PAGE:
The deal provides San Francisco-based Aurora with a clearer path to profitability as it competes with Waymo from Alphabet Inc., Cruises, and Argo AI from General Motors Co, whose main investors are Ford Motor Co and Volkswagen AG.
Toyota Sienna minivans will be equipped with Aurora’s self-driving system. A test fleet is to be used by the end of 2021. The vehicles are slated to be deployed in Uber Technologies’ hail fleet some time later and in vehicles from other unspecified vehicles.
In December, Aurora announced it had purchased Uber’s self-driving unit, Advanced Technologies Group (Uber ATG), valued at $ 4 billion, well below ATG’s previous valuation of $ 7.25 billion.
Toyota and Denso were investors in Uber ATG along with the Japanese SoftBank group. Toyota worked with Uber ATG to develop a self-driving system that ATG executives said would be deployed on the Sienna.
Aurora’s new agreement with Toyota and Denso expands the previous collaboration between the two Japanese companies and Uber ATG. Toyota remains an investor in Uber and has transferred its stake from ATG to Aurora as part of the December transaction, according to a source familiar with the deal.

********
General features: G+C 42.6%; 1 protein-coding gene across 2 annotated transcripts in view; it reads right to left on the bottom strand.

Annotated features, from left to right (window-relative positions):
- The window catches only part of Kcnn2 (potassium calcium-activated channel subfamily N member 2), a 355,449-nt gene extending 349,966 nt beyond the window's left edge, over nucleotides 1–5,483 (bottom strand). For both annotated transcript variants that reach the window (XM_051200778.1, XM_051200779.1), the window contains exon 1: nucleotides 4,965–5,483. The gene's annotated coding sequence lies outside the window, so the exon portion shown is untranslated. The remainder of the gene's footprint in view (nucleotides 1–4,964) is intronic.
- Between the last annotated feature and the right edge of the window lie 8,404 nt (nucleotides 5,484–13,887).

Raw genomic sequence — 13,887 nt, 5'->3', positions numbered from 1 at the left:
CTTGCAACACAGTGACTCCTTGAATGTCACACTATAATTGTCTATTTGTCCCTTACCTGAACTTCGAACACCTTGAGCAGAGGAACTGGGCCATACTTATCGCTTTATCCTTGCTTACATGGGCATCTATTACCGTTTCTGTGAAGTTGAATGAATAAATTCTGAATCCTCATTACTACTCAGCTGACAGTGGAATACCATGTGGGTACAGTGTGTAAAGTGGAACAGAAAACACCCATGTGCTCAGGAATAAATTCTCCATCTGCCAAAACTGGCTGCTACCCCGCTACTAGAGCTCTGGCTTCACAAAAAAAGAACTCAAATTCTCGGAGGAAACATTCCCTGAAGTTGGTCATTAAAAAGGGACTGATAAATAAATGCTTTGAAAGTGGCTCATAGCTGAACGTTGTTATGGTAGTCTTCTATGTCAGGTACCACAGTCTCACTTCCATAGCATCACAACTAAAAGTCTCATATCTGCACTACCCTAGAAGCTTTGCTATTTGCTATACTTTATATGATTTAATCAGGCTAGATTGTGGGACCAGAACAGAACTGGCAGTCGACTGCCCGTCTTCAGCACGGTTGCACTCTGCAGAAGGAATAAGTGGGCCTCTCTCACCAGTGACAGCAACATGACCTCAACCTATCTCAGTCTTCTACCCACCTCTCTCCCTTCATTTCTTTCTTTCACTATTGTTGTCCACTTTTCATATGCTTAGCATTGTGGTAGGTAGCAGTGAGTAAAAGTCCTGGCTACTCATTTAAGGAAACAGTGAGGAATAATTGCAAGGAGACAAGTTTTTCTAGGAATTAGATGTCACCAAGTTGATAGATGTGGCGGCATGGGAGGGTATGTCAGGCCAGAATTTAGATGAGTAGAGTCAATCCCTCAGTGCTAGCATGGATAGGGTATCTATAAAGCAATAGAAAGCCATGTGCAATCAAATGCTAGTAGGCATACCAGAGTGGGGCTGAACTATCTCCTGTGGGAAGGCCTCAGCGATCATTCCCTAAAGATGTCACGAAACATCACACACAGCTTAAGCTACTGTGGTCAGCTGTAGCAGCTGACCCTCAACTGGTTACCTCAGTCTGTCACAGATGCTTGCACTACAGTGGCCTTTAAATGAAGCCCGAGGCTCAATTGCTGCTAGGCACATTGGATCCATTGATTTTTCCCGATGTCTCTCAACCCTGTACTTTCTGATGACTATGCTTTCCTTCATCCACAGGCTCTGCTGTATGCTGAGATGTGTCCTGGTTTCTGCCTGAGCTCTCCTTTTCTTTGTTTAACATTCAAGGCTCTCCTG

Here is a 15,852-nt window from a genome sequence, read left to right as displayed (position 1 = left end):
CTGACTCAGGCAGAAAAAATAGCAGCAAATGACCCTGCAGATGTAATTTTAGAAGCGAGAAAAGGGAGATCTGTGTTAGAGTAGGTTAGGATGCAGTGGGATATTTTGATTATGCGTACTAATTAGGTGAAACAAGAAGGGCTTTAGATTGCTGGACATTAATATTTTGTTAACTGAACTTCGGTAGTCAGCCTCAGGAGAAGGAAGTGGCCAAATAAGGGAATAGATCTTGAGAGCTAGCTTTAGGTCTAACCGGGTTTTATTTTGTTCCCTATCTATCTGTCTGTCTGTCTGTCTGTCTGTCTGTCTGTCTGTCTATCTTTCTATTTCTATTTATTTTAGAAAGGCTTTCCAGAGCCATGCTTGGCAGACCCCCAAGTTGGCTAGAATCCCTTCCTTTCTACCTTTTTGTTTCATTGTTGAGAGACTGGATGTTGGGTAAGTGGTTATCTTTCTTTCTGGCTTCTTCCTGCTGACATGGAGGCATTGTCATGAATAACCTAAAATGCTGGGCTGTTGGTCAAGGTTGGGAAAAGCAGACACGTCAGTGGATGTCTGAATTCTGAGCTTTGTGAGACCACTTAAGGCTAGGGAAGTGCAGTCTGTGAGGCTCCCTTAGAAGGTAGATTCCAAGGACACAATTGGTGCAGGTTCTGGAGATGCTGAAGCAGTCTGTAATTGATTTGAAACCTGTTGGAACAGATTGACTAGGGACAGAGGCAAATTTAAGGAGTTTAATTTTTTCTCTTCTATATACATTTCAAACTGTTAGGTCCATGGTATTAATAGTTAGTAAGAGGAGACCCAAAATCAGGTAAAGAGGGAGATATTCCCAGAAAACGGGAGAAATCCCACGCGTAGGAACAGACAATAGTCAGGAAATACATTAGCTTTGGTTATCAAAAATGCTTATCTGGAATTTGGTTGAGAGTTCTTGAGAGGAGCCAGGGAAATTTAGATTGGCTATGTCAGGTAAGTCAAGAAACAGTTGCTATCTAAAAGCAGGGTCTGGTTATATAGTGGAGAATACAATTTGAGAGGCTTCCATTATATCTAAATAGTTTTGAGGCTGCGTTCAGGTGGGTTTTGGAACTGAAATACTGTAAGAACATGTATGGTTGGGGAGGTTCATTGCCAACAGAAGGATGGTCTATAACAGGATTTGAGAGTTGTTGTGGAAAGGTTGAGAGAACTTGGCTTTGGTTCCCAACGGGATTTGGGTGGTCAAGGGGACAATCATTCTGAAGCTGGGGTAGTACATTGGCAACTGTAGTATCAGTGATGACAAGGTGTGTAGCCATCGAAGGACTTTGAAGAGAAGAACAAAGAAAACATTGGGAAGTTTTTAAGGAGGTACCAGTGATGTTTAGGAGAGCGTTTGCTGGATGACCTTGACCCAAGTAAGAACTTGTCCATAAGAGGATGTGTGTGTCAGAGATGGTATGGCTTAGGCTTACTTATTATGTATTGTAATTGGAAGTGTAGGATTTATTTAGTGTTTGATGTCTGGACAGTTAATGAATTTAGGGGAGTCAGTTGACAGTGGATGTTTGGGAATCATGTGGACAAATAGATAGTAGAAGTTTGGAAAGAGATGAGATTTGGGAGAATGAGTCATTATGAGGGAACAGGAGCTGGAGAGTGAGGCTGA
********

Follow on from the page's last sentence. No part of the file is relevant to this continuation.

As part of the December deal with ATG, Uber agreed to invest $ 400 million in Aurora, which is worth $ 10 billion. The two companies agreed to work together on self-driving vehicles for Ubers Ride hail and food delivery networks.
Aurora said it will study the mass production of self-driving components with Denso and the development of mobility services with Toyota, including finance, insurance and maintenance.
Aurora has also signed a contract with heavy truck manufacturer PACCAR to develop self-driving systems for long-haul cargo delivery.
Aurora previously had development agreements with Volkswagen and Hyundai Motor. VW eventually bought a significant stake in Argo, while Hyundai formed a joint venture called Motional with supplier Aptiv to develop self-driving vehicles for robotaxi fleets.
(Reporting by Paul Lienert; editing by Bernadette Baum)